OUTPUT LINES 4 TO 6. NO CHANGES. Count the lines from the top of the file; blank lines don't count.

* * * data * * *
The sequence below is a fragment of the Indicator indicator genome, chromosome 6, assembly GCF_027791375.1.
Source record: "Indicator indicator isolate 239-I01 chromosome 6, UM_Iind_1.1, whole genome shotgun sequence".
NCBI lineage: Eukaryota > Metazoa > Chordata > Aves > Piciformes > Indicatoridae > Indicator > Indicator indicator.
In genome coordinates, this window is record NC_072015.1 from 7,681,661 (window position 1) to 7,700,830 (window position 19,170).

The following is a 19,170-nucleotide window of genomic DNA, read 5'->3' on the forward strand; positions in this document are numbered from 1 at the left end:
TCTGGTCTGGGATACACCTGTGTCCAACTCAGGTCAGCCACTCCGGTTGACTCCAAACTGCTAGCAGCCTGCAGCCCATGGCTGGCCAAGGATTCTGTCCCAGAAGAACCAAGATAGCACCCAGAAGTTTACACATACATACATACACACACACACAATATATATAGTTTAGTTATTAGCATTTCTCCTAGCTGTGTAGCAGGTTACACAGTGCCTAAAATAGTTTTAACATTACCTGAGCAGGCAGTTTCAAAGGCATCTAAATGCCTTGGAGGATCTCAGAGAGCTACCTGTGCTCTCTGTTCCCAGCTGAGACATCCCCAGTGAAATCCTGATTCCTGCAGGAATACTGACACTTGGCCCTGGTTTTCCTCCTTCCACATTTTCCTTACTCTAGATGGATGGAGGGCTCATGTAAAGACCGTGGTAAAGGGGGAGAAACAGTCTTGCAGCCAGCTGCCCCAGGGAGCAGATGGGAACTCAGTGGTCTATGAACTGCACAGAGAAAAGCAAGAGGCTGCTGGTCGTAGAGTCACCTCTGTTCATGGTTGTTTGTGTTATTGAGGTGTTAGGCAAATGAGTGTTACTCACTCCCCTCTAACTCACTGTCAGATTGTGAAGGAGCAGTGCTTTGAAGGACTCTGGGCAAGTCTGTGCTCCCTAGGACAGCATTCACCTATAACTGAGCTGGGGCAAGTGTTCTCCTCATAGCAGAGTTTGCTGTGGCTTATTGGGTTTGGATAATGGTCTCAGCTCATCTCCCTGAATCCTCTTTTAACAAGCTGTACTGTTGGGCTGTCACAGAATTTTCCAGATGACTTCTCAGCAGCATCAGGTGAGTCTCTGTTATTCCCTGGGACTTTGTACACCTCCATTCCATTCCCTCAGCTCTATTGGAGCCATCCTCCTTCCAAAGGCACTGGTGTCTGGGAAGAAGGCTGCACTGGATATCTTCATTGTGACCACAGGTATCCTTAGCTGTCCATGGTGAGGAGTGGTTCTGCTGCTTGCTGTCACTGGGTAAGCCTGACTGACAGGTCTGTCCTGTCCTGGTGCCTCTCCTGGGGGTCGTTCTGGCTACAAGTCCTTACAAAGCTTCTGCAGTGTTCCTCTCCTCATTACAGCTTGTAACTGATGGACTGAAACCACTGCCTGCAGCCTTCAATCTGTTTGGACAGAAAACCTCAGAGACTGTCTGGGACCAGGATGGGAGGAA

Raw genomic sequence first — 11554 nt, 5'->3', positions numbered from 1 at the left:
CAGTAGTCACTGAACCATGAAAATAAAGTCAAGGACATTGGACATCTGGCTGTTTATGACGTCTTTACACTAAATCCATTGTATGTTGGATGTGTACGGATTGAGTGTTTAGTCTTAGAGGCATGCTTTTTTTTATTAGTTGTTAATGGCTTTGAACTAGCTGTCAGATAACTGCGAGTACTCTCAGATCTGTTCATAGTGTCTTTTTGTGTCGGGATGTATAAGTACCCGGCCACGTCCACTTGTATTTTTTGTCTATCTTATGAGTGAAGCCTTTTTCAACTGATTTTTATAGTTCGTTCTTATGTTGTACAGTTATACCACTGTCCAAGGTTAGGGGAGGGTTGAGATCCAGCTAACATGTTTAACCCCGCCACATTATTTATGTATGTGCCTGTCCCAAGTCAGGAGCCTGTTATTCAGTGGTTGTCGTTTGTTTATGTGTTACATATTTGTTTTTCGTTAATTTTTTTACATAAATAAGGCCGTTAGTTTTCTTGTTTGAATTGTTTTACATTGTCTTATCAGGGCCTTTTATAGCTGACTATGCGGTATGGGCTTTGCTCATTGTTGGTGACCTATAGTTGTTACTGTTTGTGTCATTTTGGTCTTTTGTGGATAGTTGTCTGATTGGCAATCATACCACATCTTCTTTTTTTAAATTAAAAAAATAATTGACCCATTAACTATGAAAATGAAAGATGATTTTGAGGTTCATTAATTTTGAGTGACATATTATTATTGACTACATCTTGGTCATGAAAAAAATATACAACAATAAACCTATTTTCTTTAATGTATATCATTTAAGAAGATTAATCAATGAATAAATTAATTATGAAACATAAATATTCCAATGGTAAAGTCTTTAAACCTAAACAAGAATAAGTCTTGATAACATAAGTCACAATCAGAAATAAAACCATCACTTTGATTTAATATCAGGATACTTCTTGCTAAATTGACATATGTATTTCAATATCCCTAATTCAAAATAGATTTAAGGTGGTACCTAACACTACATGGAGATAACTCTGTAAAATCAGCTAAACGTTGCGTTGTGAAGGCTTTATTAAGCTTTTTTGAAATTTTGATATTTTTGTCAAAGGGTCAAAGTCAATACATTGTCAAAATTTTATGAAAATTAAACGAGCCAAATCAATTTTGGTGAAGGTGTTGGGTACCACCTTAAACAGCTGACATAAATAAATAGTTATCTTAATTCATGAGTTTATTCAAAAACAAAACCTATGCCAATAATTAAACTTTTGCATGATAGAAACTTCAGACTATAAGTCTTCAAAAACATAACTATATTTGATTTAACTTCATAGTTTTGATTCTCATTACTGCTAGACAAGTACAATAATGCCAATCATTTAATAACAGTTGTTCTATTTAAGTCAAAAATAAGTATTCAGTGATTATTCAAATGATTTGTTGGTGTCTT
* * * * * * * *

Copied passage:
In genome coordinates, this window is record NC_072015.1 from 7,681,661 (window position 1) to 7,700,830 (window position 19,170).

The following is a 19,170-nucleotide window of genomic DNA, read 5'->3' on the forward strand; positions in this document are numbered from 1 at the left end:
TCTGGTCTGGGATACACCTGTGTCCAACTCAGGTCAGCCACTCCGGTTGACTCCAAACTGCTAGCAGCCTGCAGCCCATGGCTGGCCAAGGATTCTGTCCCAGAAGAACCAAGATAGCACCCAGAAGTTTACACATACATACATACACACACACACAATATATATAGTTTAGTTATTAGCATTTCTCCTAGCTGTGTAGCAGGTTACACAGTGCCTAAAATAGTTTTAACATTACCTGAGCAGGCAGTTTCAAAGGCATCTAAATGCCTTGGAGGATCTCAGAGAGCTACCTGTGCTCTCTGTTCCCAGCTGAGACATCCCCAGTGAAATCCTGATTCCTGCAGGAATACTGACACTTGGCCCTGGTTTTCCTCCTTCCACATTTTCCTTACTCTAGATGGATGGAGGGCTCATGTAAAGACCGTGGTAAAGGGGGAGAAACAGTCTTGCAGCCAGCTGCCCCAGGGAGCAGATGGGAACTCAGTGGTCTATGAACTGCACAGAGAAAAGCAAGAGGCTGCTGGTCGTAGAGTCACCTCTGTTCATGGTTGTTTGTGTTATTGAGGTGTTAGGCAAATGAGTGTTACTCACTCCCCTCTAACTCACTGTCAGATTGTGAAGGAGCAGTGCTTTGAAGGACTCTGGGCAAGTCTGTGCTCCCTAGGACAGCATTCACCTATAACTGAGCTGGGGCAAGTGTTCTCCTCATAGCAGAGTTTGCTGTGGCTTATTGGGTTTGGATAATGGTCTCAGCTCATCTCCCTGAATCCTCTTTTAACAAGCTGTACTGTTGGGCTGTCACAGAATTTTCCAGATGACTTCTCAGCAGCATCAGGTGAGTCTCTGTTATTCCCTGGGACTTTGTACACCTCCATTCCATTCCCTCAGCTCTATTGGAGCCATCCTCCTTCCAAAGGCACTGGTGTCTGGGAAGAAGGCTGCACTGGATATCTTCATTGTGACCACAGGTATCCTTAGCTGTCCATGGTGAGGAGTGGTTCTGCTGCTTGCTGTCACTGGGTAAGCCTGACTGACAGGTCTGTCCTGTCCTGGTGCCTCTCCTGGGGGTCGTTCTGGCTACAAGTCCTTACAAAGCTTCTGCAGTGTTCCTCTCCTCATTACAGCTTGTAACTGATGGACTGAAACCACTGCCTGCAGCCTTCAATCTGTTTGGACAGAAAACCTCAGAGACTGTCTGGGACCAGGATGGGAGGAA